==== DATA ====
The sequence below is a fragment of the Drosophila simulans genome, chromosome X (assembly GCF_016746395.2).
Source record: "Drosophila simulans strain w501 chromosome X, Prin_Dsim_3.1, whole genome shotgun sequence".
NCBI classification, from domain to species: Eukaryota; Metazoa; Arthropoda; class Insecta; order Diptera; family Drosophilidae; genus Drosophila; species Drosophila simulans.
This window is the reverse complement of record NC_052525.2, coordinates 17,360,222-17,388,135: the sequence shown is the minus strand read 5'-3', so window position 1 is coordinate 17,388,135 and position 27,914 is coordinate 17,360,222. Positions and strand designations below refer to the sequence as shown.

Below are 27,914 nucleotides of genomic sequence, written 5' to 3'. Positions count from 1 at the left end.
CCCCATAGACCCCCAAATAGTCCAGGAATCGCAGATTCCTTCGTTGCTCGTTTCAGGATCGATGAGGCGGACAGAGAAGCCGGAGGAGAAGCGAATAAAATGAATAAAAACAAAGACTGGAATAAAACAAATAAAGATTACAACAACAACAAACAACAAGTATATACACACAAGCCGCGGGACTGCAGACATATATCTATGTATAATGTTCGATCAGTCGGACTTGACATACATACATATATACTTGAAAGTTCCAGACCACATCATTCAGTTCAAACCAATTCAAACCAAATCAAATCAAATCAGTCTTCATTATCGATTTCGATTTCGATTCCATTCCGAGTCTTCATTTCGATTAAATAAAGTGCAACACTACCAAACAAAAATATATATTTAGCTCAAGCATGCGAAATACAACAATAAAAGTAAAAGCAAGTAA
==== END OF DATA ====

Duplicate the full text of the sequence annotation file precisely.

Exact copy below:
The sequence below is a fragment of the Drosophila simulans genome, chromosome X (assembly GCF_016746395.2).
Source record: "Drosophila simulans strain w501 chromosome X, Prin_Dsim_3.1, whole genome shotgun sequence".
NCBI classification, from domain to species: Eukaryota; Metazoa; Arthropoda; class Insecta; order Diptera; family Drosophilidae; genus Drosophila; species Drosophila simulans.
This window is the reverse complement of record NC_052525.2, coordinates 17,360,222-17,388,135: the sequence shown is the minus strand read 5'-3', so window position 1 is coordinate 17,388,135 and position 27,914 is coordinate 17,360,222. Positions and strand designations below refer to the sequence as shown.

Below are 27,914 nucleotides of genomic sequence, written 5' to 3'. Positions count from 1 at the left end.
CCCCATAGACCCCCAAATAGTCCAGGAATCGCAGATTCCTTCGTTGCTCGTTTCAGGATCGATGAGGCGGACAGAGAAGCCGGAGGAGAAGCGAATAAAATGAATAAAAACAAAGACTGGAATAAAACAAATAAAGATTACAACAACAACAAACAACAAGTATATACACACAAGCCGCGGGACTGCAGACATATATCTATGTATAATGTTCGATCAGTCGGACTTGACATACATACATATATACTTGAAAGTTCCAGACCACATCATTCAGTTCAAACCAATTCAAACCAAATCAAATCAAATCAGTCTTCATTATCGATTTCGATTTCGATTCCATTCCGAGTCTTCATTTCGATTAAATAAAGTGCAACACTACCAAACAAAAATATATATTTAGCTCAAGCATGCGAAATACAACAATAAAAGTAAAAGCAAGTAA